|After a grueling 7 game series, the Colorado Avalanche took home the 2000-2001 Stanley Cup, defeating New Jersey.
The seventh game of the Stanley Cup Final is like getting the perfect Christmas present: It seems like the big day takes forever to get there, but when it does, it's well worth the wait.
Of course, Christmas comes once every year. A final-round series that goes the maximum seven games comes along a lot less frequently -- although we're in the midst of an unprecedented Game 7 boom. Since the NHL expanded from the Original Six teams in 1967, the championship round has gone the distance just seven times -- though four of those have come in the past five playoff years, including the last three in a row. If the Final is really the NHL's two best teams facing off for the championship, it seems logical that there would be more than seven to-the-limit Finals in a span of nearly 40 years. After all, baseball's World Series has gone the distance 14 times in the same span.
But baseball has just eight teams in the postseason and only two rounds of playoffs before the World Series, so there's a much smaller likelihood of upsets in the early rounds. In contrast, with three rounds and potentially 21 games to play just to get to the Final, at least one team often is worn out from the journey.
"Just getting to the Final is a grueling trip," says now-retired New Jersey Devils defenseman Ken Daneyko, whose team lost its bid to repeat as champions in 2001 in a seven-game Final against Colorado, but who went out a winner two years later when the Devils outlasted the Mighty Ducks of Anaheim in 2003. "You've got to win three seven-game series just to get there, and there are a lot of Game 7s within the conference. By the time you get to the Stanley Cup Final, one of the teams is often worn down. The other team often has a little more juice left in the tank than the other. That's why the Final usually doesn't go to seven games."
Upsets often are the order of the day in the early rounds, where a team that hasn't had a good regular season can atone for six months of struggles with two weeks of brilliance; conversely, regular-season success means nothing in the postseason except the chance to open at home and play a seventh game in your own building.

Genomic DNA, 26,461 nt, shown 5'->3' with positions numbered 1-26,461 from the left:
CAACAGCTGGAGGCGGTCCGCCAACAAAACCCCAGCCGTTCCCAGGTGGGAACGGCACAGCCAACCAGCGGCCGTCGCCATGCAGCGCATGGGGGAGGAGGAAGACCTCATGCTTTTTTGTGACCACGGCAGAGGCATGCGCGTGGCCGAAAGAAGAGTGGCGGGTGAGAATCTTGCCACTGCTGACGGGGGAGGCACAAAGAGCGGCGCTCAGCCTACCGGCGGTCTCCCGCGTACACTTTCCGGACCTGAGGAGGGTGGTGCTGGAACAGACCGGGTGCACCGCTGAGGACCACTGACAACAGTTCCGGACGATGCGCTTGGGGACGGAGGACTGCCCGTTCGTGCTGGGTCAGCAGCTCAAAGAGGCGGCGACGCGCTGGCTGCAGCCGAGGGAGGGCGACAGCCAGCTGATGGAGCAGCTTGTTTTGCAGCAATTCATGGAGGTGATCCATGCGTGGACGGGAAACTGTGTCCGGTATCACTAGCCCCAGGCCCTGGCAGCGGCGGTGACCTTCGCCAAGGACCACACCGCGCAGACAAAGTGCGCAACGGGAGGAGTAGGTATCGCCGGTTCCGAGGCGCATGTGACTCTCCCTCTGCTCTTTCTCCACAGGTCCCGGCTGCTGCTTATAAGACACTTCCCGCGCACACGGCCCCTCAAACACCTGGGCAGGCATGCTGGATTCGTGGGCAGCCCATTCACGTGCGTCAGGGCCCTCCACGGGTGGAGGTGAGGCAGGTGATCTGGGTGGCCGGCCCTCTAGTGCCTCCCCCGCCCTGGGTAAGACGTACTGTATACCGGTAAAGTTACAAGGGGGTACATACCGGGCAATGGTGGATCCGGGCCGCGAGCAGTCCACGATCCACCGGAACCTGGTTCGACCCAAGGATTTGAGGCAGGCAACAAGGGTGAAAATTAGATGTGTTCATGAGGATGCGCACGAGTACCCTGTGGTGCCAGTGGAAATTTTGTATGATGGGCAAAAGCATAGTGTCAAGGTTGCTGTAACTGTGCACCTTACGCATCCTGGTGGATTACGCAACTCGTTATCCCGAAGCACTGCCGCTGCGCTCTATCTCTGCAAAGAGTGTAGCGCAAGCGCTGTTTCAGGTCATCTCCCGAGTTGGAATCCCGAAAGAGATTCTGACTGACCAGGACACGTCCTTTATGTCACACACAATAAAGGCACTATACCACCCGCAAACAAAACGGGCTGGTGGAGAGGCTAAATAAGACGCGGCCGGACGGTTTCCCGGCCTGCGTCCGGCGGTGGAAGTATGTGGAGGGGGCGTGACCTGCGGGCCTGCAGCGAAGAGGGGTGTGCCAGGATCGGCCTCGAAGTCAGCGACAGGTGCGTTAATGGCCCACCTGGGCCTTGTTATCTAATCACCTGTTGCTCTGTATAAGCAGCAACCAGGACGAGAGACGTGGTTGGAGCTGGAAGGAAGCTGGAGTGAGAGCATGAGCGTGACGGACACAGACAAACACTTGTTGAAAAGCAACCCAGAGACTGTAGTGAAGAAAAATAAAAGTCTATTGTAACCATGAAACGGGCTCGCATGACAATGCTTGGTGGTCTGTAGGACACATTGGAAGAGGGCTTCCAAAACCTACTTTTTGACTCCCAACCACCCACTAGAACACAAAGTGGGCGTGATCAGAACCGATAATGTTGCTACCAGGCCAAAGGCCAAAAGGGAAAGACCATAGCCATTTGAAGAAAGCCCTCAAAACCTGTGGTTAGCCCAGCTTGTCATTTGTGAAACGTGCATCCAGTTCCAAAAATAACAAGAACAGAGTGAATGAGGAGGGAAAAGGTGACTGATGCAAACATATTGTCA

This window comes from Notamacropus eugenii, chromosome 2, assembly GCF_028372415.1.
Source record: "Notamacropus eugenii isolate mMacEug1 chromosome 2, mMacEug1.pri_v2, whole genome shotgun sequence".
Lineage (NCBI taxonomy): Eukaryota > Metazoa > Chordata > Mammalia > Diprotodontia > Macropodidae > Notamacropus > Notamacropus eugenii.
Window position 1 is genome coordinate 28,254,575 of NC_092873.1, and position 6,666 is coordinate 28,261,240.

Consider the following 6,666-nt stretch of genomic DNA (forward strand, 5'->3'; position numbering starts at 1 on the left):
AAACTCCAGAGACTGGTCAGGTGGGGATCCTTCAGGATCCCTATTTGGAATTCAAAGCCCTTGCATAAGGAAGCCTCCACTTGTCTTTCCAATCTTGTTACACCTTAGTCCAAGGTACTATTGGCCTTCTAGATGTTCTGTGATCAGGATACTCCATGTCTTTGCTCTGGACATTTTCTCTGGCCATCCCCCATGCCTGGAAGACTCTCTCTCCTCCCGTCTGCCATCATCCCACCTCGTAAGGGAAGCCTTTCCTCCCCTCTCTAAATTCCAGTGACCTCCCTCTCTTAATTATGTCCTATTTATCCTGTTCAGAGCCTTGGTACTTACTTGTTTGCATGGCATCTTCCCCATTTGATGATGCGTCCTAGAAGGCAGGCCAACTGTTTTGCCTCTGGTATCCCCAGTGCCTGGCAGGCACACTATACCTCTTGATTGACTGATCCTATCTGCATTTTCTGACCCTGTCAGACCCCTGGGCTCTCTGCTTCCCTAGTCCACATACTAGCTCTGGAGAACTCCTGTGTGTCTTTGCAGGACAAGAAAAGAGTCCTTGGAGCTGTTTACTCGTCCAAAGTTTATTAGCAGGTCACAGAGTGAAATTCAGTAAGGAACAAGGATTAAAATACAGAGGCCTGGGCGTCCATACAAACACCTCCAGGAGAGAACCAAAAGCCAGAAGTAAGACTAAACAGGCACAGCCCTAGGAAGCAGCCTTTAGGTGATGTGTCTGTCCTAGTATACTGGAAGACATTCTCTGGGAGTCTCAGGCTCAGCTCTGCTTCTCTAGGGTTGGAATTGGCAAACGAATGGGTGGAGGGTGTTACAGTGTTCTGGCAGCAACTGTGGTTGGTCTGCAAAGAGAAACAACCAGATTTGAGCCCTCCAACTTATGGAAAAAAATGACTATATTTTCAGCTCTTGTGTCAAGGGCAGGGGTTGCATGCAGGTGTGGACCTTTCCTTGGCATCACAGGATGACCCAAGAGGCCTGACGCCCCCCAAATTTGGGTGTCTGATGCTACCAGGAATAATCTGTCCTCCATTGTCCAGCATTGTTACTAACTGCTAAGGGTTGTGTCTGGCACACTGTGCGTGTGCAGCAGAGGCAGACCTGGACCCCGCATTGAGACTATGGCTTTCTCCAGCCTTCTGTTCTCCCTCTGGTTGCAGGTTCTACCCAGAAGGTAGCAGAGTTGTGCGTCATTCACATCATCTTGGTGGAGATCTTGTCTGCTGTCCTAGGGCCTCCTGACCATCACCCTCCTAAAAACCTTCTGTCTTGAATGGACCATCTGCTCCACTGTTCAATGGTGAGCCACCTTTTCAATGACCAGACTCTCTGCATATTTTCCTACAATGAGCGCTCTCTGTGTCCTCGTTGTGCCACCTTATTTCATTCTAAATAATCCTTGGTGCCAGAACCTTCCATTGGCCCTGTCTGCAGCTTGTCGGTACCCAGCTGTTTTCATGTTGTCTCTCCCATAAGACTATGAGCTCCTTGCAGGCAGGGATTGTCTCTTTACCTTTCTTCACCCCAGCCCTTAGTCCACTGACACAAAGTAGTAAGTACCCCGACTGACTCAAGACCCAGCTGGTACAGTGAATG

"Very often, you get an unexpected team against an 'expected' team in the finals," says Neil Smith, whose 1994 New York Rangers had to go seven games in the Final before beating Vancouver and ending their 54-year championship drought. "A lot of times, through attrition, or injuries, or a bad bounce, one of the favorites will get knocked out early. That leaves one clear-cut favorite, and that team usually wins in short order."
Of the six Finals that have gone the distance since expansion, only two (1987 and 2001) have matched the regular-season conference champs. Two others matched one conference winner with a second- or third-place finisher from the other conference, while the Devils, second in the East in 2003, met the surprising Mighty Ducks, who finished seventh overall, but upset Detroit and Dallas on the way to the Final. The 2006 Final matched eventual winner Carolina, the No. 2 team in the East, with the Edmonton Oilers, who finished eighth in the West, but upset three higher seeds to get to the Final.
"There should be more," says Ron Hextall, whose goaltending carried the 1987 Philadelphia Flyers to the limit against Edmonton before the Oilers won the Cup, "In theory, you've got the best teams in the sport. It's the pinnacle of the game. I wish there were more."